|Prof. Dr. Ekkehard Sachs||3494||sachsuni-trierde||E 214|
|Dipl.-Math. Lukas Zimmer||lukasa.zimmeronlinede||Extern|
|Doris Karpa||3473 (Tel.)|
*Die Mitarbeiter sind telefonisch erreichbar unter: +49 651 201 - (Durchwahl)
Reduced Order Models with Applications in Finance
Improved option pricing models, namely jump-diffusion models which are gaining importance in practice, are an interesting field of research from a numerical point of view. Calibrating these models to real market data results in optimization problems with partial integro differential equation (PIDE) contraints. Solving these PIDEs numerically leads to dense systems of equations, which are hard to solve.
Proper orthogonal decomposition (POD) can be used to derive a reduced order model for the PIDE. While an optimization algorithm is working, the need for an update of the model might arise, what is due to the fact that the reduced order model depends on the parameters that are to be calibrated. The problem of updates can efficiently be solved through an embedding into a trust region framework. However, updates could prove to be a costly part in the overall computing budget. In order to alleviate this effect, a model technique can be employed handling coarse and fine grid models of the PIDE in the optimization phase. This is based on a multi-level trust region technique.
Calibration of Hestons Stochastic Volatility Model
Since the ground-breaking work of Black, Scholes and Merton the development of financial market models has gone a long way. Nowadays quite sophisticated models are employed in the financial market industry to price and hedge options. But before the models can be applied in practice, one has to implicitely identify the unknown model parameters from given market data. Usually, as an industry standard, a set of standard option prices serves as an appropriate set of market data. A good model must hence be able to provide a suitable fit of this so-called volatility surface.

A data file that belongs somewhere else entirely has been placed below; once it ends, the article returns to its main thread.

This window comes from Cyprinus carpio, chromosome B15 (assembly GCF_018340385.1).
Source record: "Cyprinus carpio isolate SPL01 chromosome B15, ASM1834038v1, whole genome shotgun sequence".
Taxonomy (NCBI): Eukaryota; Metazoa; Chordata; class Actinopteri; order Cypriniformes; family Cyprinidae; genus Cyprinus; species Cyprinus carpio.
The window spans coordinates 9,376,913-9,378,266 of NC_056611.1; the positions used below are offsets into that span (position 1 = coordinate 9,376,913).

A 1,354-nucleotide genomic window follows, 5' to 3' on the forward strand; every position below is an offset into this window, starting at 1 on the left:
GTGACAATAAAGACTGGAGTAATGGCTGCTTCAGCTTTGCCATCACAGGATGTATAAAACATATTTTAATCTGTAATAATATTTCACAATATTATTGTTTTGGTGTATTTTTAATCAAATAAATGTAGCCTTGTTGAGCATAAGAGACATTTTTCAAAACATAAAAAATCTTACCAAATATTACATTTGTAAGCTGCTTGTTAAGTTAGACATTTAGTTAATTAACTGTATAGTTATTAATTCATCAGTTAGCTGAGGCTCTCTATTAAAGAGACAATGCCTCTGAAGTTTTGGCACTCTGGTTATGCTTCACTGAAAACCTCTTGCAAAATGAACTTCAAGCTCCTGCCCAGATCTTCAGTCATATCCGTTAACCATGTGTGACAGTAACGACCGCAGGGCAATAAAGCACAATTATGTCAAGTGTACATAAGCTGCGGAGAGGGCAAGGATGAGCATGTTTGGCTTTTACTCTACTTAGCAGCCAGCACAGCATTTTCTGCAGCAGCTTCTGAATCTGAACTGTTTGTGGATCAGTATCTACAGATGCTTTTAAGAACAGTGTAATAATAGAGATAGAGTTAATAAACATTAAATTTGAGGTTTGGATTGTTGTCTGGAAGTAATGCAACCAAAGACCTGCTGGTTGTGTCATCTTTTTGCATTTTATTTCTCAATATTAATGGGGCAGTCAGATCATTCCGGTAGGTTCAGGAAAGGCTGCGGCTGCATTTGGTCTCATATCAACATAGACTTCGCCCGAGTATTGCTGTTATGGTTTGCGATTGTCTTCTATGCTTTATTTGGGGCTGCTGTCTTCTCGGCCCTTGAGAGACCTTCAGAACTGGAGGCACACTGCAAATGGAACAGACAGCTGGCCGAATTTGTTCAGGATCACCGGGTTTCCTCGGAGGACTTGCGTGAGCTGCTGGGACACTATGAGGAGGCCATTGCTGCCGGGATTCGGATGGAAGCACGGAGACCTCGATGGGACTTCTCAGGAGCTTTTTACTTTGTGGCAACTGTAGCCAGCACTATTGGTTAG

In a joint research project, the University of Trier developed an algorithm for the identification of the underlying parameters of Hestons stochastic volatility model.
Index Forecasting with Neural Networks
In a joint research project Schröder Münchmeyer Hengst Research GmbH, Frankfurt/Main, and the University of Trier, Germany, developed a software which uses latest numerical techniques to achieve an efficient design of neural networks for forecasting stock and indices in the financial market.
The financial markets are based on a complex combination of mutually interacting factors. Since the markets behave neither in a uniform nor in an ordered way, small changes of a few input factors can result in large reactions of the market. Neural networks are used to improve the modelling of these nonlinear dependencies.
The number of the parameters to be determined in a neural network can lead very quickly to exceeding the computing time resources even for the most powerful computers. The use of modern numerical techniques for the training of neural networks reduces the computing time substantially compared to known methods. This allows to train networks with more substantial data input and improves the accuracy of the forecasting.